Why is sustainability important? Why especially for PLANCKS?
Sustainability is defined as a way of acting while satisfying current needs without endangering our future abilities to do so as well. It comprises economic, social and ecological aspects and should be applied on various scales – intergenerational, interregional and across different walks of life. This is what many activists mean by their call for „Climate Justice“.
One of the most far-reaching and urgent problems caused by a lack of sustainibility is the current climate crisis. This term refers to the ongoing emission of greenhouse gases which alters the atmospheric composition leading to a radiation imbalance and hence planetary warming. This net warming has a strong impact on our ecosystems resulting in fundamental and most likely irreversible changes.
Therefore ecological sustainability in particular deserves our attention in all aspects of our society – including the activities of the jDPG and the PLANCKS Organisational Committee. Apart from PLANCKS representing one of our largest events, we also believe that scientists in particular should heed the warnings of their colleagues in the environmental sciences and be a role model for others. To minimize the environmental impact of PLANCKS we have decided to focus on the most relevant aspect: to reduce emissions where possible and compensate for them where it is not. In addition, we want to advocate for eco-friendly practices and sustainable alternatives during this year's PLANCKS. We want to invite you to take part in climate responsibility by offering you a range of informed choices. The following sections aim to give you an overview.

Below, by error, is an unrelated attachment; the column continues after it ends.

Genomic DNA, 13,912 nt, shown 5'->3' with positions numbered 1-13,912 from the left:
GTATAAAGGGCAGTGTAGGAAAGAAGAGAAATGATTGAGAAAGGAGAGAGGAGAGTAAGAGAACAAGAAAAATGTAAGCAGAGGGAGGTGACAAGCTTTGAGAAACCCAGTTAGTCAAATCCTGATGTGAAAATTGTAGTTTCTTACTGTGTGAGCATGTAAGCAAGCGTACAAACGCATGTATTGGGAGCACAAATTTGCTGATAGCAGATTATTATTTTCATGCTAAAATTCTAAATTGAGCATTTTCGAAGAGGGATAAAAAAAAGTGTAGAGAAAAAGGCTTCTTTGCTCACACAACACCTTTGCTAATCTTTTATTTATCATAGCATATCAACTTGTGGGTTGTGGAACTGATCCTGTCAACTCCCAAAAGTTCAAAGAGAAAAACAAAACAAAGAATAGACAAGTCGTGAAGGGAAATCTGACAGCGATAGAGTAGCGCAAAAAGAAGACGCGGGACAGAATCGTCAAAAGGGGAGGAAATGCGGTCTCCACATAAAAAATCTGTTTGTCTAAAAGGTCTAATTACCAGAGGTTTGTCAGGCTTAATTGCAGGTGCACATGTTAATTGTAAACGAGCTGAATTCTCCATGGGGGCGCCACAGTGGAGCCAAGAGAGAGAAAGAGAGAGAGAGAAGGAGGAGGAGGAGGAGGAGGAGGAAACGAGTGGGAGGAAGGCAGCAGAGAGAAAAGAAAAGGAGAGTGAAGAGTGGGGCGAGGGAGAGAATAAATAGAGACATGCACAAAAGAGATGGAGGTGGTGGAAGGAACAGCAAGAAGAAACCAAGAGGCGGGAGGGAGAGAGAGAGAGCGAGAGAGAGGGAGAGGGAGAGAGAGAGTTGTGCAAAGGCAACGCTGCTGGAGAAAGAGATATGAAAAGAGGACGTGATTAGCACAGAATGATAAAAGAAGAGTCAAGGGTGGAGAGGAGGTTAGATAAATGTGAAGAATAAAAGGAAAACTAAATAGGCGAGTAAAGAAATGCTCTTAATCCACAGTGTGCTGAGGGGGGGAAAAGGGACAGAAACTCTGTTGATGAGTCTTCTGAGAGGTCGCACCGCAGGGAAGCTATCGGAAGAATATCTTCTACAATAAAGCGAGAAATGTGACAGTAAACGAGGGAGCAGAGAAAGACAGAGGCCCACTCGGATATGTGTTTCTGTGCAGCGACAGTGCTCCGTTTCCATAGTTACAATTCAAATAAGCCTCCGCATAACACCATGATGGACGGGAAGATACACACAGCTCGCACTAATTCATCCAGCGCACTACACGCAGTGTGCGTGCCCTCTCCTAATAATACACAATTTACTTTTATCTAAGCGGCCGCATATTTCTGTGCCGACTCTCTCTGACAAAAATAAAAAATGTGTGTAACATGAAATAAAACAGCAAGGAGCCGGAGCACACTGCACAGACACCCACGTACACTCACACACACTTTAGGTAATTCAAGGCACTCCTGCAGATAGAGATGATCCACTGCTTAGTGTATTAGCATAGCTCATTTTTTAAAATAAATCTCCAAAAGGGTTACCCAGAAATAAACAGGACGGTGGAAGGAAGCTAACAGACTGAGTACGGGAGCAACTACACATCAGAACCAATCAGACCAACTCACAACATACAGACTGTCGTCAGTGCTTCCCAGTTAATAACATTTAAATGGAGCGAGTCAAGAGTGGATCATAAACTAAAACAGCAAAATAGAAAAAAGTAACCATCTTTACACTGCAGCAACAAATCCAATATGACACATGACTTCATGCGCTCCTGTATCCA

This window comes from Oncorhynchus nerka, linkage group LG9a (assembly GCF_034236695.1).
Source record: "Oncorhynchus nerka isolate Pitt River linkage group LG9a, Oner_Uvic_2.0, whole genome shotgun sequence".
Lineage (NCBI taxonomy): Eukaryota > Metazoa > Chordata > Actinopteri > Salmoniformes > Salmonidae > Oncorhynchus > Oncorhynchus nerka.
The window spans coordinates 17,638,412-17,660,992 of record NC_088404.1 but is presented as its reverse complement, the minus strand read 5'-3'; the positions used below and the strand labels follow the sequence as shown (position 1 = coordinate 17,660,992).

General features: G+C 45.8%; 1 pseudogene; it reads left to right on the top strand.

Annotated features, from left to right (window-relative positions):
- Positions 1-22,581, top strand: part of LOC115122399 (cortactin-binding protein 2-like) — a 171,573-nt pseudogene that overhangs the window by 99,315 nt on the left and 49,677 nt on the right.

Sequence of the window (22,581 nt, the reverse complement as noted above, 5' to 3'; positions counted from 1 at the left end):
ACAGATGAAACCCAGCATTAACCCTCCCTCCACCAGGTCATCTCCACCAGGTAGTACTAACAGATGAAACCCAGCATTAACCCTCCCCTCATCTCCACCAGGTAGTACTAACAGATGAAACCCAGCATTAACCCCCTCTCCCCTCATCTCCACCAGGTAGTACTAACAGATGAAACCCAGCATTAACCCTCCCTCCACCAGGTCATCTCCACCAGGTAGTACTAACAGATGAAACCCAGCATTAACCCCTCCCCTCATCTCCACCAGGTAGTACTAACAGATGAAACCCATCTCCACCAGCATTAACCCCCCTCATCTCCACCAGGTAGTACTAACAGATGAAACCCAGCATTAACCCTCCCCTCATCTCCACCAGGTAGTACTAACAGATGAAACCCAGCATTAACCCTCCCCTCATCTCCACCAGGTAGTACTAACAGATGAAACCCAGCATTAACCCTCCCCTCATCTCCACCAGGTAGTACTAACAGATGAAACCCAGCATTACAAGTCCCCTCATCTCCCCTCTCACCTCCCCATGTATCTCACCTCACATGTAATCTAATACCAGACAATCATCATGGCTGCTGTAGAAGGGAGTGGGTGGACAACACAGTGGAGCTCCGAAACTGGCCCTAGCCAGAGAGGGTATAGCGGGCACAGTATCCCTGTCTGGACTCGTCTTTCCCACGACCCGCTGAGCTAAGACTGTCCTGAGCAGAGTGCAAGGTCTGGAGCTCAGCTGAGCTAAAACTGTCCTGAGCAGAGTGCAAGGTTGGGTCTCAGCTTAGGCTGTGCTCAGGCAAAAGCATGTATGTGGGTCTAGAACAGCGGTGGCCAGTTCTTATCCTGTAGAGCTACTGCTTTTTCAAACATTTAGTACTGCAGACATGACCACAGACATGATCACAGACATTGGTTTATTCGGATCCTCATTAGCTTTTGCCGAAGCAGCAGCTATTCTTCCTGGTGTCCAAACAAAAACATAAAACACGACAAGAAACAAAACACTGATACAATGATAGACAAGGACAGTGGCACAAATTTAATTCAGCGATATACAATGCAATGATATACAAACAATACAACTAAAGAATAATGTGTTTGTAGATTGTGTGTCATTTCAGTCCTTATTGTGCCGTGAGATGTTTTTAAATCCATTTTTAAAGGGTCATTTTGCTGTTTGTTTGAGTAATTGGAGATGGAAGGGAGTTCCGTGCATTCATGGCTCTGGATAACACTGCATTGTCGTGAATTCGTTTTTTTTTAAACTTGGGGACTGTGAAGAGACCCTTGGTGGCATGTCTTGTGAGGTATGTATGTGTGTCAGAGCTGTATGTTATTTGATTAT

In 2018, travelling and traffic in general made up roughly a third of the total European greenhouse gas emissions.  This shows that mobility contributes massively to global emissions. And despite the fact that we are successfully reducing greenhouse gases in other parts of our life, the emissions caused by traffic have not decreased over the past decade  – even though the efficiency of our vehicles has increased! But so did our urge for more mobility and this trend is not compensated by the enhanced efficiency.
Figure 1 shows the CO2 emission of different means of transport. As you can see (and as you might have guessed), for long distances trains are the greenest choice.
But how do we calculate these numbers? The method is called Life Cycle Analysis.  In order to acquire meaningful values, you must not only take into account how much CO2 is emitted by e.g. a car during a ride, but also the emissions that are caused by the production of fuel and the car itself. Concerning electric vehicles, the proportion of renewable energy in the national electrical grid must be considered, too. This analysis is therefore quite complex, but such a holistic approach is essential for a reliable assessment of different means of transportation.
Regarding rail services, you might have heard of a horrifying number: The amount of electrified railways is quite low, e.g. in Germany only 61% of the entire rail network is electrified.  However, taking a look at the amount of people transported on electrified rail routes, you will find that this relates to 90% of all travelled kilometers  Here, the CO2 emissions can be regulated fairly easily by varying the amount of renewable energies in the national electricity mix (just as for electric cars).
If you wish to travel eco-friendly now, you can check out the different European train companies offering high speed rail lines or comfortable overnight connections. You might want to review if an Interrail Ticket is worth it for you. There is also an extensive remote bus network (including overnight journeys). We wish you a great and safe trip!